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From the Minister... 

Dear friends,
Season’s Greetings! Before you flick back to the front cover of this month’s INSight, checking the date to make sure you’ve got the right date, let me assure you that there’s no need to panic. It is May 2022 and I haven’t mistakenly cut and pasted an article from my Christmas archive. Instead, I wanted to pass on my best wishes to all of you for the season of Easter.

For those of us who don’t pay close attention to the rhythms of the church year, it’s easy to forget that it consists not just of ‘high days and holidays’ but rather a sequence of periods of time when we are summoned to reflect on different aspects of the Christian faith. The year begins with the season of Advent, a time of waiting and preparation for the birth of Jesus, followed by Christmas and then Epiphany. Lent is a period of self-examination and selfdenial that precedes the season of Easter, which lasts for fifty days before Pentecost and the commencement of ‘ordinary time’ that completes the year.

I’ve been reflecting recently on these cycles of the year, and especially what strikes me as the strange inconsistency between how we mark Lent and Easter. Lent is a season for which many of us make careful preparation. We give time to considering what exactly God might be asking us to give up or what new habits we might form, and some of us might even choose a book to help us reflect during the season. But then Easter Day arrives and we enjoy a joyful Sunday morning service, followed by an afternoon of chocolate eggs and a bank holiday weekend before normal service resumes. I hope I am not alone in thinking that this represents something of a mismatch between time spent in self-denial and time spent celebrating new life. So what might a whole season of Easter look like?

As I’ve thought about this question, my mind has turned to the name of one of the last books written by the American pastor and theologian Eugene Peterson, a study of Ephesians called Practise Resurrection. The title of the book is evocative and stirs my imagination. I like its suggestion that resurrection is more than an event that happened a long time ago, but also an attitude, a way of seeing the world that might transform not just how we think but also how we act. It reminds me of the Apostle Paul’s famous description of Jesus’ emergence from the empty tomb as ‘the firstfruits’, (1 Cor 15:23), the first of many other resurrections to follow until the time finally arrives when ‘he has put all his enemies under his feet’ (v25).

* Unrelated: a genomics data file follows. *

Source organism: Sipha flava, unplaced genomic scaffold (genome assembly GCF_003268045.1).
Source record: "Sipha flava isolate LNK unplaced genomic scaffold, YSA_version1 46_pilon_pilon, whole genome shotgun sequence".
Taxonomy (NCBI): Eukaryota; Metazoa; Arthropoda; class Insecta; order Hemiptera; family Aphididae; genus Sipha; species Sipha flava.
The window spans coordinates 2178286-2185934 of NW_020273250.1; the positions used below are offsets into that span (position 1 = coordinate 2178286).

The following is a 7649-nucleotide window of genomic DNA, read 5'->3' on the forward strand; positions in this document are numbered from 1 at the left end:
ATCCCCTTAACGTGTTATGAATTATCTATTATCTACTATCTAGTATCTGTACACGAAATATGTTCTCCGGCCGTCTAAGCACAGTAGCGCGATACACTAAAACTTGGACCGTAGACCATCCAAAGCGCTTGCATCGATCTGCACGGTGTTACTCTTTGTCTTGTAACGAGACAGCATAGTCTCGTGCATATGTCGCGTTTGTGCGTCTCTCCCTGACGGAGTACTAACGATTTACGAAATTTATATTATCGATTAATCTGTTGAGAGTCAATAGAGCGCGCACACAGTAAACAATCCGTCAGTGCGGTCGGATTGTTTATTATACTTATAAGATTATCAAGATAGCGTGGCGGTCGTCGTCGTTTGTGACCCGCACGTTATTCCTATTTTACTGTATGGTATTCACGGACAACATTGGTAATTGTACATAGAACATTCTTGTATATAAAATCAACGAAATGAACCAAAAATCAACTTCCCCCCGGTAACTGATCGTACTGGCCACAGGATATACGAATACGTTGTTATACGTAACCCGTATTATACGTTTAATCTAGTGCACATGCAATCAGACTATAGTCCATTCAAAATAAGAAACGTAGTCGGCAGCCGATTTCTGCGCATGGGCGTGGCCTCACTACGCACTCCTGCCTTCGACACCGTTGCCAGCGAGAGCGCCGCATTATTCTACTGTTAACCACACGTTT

So what might be mean for each of us to ‘practise resurrection’ during the rest of the season of Easter? As Eugene Peterson helpfully reminds us, this is not a call to each of us to do more, to come up with a list of new activities or initiatives. Instead, he writes that, ‘A lively sense of Jesus’ resurrection, which took place without any help or comment from us, keeps us from attempting to take charge of our own development and growth… We live our lives in the practice of what we do not originate and cannot anticipate. When we practise resurrection, we continuously enter into what is more than what we are.’

What does this look like in practice? Perhaps the best starting point for each of us might be to make this season one when we resolve to be more open to the leading of God, asking him to open our eyes to new opportunities which are emerging and which might be his summons to new life. As SBC continues to build back from Covid, are there new people we are getting to know or new initiatives beginning which we might be able to take part in? Is there a prompting in our spirit, some new idea which refuses to go away, and how might exploring this further be a means of God granting us new energy and using us to bless others?

Or might this season of resurrection be one where God transforms what we think of as dead or discarded and brings new life instead? Is there a dream we had long given up on and now we’re feeling inspired to explore it afresh, to pick up paintbrushes, a writing pen or a musical instrument long since discarded? Is there a relationship which has been unreconciled for too long and now someone is getting back in touch, opening up the possibility of restoration?

The resurrected Jesus has made a promise to us: ‘Ask and it will be given to you; seek and you will find; knock and the door will be opened to you. For everyone who asks receives; the one who seeks finds; and to the one who knocks, the door will opened’ (Matthew 7:7–8). Why not make this season of Easter one of asking, seeking and knocking? If you do so with an open heart, I have no doubt that you will know new life as God helps you to discover more about himself and more about yourself too. 

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Selsdon Baptist Church > About Us > Blog > Blog List > From the Minister... 


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Trevor Neill   12
Rev Trevor Neill   Rev. Denzil Larbi
Ministry Team Leader   Associate Minister with a focus on Evangelism
We hope that whoever you are, you will feel at home at our church.